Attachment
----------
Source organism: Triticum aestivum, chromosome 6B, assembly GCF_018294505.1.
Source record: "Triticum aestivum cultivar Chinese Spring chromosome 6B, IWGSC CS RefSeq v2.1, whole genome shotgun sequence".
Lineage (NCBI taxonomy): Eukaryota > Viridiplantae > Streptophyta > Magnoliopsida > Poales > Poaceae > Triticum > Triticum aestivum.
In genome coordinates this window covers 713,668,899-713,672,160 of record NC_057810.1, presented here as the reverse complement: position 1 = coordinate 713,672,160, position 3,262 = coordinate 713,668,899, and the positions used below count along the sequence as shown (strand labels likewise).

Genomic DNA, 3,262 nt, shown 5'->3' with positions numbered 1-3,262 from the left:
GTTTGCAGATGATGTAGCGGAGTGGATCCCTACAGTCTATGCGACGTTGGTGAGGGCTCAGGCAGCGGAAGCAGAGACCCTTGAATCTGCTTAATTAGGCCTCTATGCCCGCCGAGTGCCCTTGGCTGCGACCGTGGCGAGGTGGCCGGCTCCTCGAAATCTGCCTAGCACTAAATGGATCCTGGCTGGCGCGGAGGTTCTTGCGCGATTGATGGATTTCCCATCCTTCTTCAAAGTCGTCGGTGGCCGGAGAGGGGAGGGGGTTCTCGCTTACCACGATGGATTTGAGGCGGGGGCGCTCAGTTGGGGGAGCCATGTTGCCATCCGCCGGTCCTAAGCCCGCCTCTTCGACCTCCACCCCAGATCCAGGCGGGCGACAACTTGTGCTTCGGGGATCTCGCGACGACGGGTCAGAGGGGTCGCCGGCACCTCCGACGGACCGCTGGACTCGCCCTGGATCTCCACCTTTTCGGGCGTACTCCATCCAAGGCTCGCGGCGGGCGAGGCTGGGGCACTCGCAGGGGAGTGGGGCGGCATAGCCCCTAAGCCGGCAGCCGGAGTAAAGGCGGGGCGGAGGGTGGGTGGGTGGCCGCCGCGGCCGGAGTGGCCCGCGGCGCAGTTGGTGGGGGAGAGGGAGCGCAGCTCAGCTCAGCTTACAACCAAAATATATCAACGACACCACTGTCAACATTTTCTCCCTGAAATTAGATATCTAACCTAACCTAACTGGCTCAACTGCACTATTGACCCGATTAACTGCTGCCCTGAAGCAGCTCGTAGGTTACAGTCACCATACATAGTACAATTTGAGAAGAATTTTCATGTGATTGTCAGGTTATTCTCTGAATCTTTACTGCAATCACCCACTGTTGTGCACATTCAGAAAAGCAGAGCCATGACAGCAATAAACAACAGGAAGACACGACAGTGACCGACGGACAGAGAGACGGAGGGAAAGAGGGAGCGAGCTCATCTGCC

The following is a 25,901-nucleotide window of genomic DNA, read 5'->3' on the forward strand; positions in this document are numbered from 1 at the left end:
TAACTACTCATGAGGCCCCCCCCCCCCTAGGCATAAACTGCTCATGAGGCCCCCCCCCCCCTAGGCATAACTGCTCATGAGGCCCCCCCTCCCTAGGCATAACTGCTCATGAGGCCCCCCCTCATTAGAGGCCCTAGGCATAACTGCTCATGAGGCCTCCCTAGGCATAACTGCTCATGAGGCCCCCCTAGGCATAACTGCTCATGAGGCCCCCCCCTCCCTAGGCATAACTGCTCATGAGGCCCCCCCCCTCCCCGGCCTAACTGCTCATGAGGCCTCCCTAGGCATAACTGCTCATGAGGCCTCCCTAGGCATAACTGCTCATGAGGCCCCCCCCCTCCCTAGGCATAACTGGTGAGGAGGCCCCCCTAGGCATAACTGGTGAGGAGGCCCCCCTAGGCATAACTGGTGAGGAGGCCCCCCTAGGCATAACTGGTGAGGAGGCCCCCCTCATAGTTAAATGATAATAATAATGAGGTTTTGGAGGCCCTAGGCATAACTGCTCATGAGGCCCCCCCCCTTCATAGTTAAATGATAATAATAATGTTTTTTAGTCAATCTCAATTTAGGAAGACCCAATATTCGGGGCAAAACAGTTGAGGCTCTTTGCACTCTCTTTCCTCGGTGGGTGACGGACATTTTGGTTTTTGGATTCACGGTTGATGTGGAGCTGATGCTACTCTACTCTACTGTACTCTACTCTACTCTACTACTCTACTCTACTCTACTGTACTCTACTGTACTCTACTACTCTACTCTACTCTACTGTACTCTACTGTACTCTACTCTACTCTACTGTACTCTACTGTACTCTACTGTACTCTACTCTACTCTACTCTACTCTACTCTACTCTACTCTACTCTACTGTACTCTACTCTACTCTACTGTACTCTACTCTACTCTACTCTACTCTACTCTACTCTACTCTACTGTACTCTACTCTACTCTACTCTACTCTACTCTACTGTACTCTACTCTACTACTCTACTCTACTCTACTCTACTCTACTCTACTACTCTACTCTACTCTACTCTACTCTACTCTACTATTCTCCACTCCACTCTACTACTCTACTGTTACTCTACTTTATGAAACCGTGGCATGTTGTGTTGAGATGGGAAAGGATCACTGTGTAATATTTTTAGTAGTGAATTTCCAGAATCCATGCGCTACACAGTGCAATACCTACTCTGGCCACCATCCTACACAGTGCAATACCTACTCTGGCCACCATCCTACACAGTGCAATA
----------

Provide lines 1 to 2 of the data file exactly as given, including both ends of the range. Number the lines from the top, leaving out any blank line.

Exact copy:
Source organism: Triticum aestivum, chromosome 6B, assembly GCF_018294505.1.
Source record: "Triticum aestivum cultivar Chinese Spring chromosome 6B, IWGSC CS RefSeq v2.1, whole genome shotgun sequence".